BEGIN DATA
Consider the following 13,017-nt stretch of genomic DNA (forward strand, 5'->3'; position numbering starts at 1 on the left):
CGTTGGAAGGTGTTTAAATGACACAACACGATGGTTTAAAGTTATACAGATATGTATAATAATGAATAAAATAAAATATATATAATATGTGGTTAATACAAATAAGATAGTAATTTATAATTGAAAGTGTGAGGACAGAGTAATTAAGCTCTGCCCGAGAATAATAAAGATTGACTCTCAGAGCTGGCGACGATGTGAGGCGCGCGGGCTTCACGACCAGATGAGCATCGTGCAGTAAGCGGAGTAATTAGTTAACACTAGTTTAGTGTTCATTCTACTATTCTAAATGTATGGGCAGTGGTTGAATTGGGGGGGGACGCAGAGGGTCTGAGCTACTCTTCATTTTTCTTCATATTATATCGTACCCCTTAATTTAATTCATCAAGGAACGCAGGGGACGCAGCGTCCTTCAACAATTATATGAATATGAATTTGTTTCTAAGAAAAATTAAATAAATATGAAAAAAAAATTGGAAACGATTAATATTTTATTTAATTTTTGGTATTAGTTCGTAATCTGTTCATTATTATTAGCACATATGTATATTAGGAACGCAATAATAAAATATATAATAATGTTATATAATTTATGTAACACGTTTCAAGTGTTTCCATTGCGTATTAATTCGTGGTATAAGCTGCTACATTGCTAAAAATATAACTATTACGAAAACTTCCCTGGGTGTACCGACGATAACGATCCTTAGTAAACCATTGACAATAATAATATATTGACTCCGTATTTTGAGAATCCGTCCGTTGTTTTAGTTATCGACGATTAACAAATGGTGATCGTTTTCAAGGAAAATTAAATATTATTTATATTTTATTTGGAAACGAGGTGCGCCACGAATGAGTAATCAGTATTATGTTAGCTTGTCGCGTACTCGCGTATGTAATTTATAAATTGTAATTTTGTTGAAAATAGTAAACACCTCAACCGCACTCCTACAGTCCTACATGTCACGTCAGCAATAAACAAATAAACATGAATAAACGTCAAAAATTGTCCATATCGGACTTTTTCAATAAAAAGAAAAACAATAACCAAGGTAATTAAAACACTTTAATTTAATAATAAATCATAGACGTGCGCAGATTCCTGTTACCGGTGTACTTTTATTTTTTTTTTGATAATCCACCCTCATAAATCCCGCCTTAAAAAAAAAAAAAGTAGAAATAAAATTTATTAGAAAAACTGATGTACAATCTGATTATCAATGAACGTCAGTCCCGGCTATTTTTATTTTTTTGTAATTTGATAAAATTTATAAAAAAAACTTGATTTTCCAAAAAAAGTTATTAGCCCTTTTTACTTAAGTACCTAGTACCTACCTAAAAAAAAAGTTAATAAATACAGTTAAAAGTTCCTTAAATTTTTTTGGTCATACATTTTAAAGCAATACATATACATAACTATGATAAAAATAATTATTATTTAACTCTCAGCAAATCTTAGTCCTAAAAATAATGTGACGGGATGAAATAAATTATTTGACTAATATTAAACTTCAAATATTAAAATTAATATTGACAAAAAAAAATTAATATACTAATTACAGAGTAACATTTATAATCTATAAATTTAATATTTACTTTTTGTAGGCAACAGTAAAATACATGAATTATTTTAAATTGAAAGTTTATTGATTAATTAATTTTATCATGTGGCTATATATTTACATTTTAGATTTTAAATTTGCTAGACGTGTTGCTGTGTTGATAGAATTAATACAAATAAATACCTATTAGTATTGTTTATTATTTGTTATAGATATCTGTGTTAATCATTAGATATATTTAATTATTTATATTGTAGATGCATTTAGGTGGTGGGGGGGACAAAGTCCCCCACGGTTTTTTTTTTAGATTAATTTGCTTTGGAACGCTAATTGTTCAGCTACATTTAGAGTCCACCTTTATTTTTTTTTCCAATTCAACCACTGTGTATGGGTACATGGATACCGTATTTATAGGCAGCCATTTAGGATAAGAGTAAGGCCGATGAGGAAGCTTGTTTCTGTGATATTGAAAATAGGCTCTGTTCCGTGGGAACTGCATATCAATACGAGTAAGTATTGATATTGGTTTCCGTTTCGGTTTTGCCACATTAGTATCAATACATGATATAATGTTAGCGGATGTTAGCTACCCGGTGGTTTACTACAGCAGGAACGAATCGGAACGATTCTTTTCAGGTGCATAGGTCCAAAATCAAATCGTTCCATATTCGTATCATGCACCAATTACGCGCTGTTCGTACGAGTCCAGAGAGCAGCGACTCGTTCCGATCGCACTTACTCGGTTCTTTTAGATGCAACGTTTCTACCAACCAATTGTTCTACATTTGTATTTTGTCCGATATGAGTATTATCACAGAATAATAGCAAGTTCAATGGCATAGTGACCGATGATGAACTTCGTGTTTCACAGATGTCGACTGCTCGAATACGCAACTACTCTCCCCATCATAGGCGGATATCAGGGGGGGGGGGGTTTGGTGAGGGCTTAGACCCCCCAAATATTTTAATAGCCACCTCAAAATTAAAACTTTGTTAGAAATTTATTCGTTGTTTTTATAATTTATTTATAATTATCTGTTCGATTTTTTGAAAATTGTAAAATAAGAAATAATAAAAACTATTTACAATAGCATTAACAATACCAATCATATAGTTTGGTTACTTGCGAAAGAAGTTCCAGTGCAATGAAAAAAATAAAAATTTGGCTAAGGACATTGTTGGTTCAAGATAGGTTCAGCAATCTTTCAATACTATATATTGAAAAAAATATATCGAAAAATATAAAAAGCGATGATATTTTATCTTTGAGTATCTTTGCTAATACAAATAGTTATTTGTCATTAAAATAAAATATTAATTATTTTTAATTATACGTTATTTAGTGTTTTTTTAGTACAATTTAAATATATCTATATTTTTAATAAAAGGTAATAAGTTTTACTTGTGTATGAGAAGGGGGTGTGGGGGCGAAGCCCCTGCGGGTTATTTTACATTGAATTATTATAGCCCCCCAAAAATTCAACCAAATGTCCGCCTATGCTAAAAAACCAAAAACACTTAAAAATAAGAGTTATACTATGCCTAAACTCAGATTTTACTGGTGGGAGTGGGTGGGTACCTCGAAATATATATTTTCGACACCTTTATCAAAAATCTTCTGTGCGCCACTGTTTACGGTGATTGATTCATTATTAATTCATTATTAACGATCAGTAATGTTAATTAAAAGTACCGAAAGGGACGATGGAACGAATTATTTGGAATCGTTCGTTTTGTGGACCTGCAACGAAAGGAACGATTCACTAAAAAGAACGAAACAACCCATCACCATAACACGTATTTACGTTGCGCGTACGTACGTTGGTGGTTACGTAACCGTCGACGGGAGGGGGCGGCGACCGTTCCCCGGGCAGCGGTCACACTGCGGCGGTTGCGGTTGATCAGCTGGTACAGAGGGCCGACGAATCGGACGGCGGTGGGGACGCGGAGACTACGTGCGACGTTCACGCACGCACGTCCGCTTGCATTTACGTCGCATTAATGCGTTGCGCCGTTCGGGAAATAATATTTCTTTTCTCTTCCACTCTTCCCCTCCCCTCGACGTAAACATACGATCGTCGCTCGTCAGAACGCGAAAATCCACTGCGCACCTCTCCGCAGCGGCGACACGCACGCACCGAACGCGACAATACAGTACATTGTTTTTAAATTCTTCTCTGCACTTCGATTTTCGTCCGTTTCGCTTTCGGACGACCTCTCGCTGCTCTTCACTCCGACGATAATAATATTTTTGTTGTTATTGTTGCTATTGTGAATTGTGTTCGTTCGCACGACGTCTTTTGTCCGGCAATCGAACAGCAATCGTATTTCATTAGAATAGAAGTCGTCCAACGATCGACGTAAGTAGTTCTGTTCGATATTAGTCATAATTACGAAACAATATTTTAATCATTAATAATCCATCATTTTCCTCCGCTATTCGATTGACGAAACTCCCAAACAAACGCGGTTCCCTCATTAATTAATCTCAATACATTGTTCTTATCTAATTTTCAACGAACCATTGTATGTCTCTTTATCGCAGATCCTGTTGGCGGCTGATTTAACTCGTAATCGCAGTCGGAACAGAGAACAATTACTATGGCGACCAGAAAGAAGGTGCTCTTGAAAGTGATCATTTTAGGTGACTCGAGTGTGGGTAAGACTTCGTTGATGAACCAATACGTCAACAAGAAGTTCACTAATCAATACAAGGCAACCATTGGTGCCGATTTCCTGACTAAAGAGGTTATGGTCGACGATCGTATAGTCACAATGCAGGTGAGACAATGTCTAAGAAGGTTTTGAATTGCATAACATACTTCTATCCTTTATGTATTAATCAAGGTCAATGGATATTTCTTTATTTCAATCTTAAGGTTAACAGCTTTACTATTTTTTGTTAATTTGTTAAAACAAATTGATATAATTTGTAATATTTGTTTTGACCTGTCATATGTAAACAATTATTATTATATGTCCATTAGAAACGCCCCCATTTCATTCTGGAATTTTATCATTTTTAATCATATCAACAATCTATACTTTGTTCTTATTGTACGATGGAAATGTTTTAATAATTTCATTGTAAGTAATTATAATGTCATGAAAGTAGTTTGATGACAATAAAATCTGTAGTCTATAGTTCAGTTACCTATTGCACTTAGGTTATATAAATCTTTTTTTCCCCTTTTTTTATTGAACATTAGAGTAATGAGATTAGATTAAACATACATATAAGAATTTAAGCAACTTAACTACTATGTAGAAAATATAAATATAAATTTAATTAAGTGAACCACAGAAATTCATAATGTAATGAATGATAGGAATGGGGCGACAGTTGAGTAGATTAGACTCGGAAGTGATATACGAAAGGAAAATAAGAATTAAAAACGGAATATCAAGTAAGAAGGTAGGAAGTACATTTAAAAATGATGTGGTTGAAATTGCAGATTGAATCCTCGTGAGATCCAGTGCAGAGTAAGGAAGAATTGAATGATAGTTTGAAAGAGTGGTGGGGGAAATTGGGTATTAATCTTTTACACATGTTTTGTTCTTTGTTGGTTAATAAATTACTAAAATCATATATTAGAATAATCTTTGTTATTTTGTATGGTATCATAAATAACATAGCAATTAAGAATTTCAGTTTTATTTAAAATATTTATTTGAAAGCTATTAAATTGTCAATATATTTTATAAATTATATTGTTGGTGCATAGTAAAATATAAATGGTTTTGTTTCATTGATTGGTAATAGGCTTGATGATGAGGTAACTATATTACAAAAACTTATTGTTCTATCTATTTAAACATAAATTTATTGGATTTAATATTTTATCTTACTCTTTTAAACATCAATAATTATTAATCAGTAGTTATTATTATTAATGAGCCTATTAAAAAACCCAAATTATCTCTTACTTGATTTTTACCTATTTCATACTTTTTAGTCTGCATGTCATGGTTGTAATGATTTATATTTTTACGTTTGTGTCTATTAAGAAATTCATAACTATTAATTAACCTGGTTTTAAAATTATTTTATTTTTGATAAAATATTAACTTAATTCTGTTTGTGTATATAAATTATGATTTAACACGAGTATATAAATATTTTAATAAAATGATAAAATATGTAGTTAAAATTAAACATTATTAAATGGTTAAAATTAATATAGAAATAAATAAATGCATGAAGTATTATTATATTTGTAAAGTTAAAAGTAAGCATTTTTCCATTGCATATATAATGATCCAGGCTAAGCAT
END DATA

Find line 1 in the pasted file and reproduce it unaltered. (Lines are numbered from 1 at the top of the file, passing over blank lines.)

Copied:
Consider the following 13,017-nt stretch of genomic DNA (forward strand, 5'->3'; position numbering starts at 1 on the left):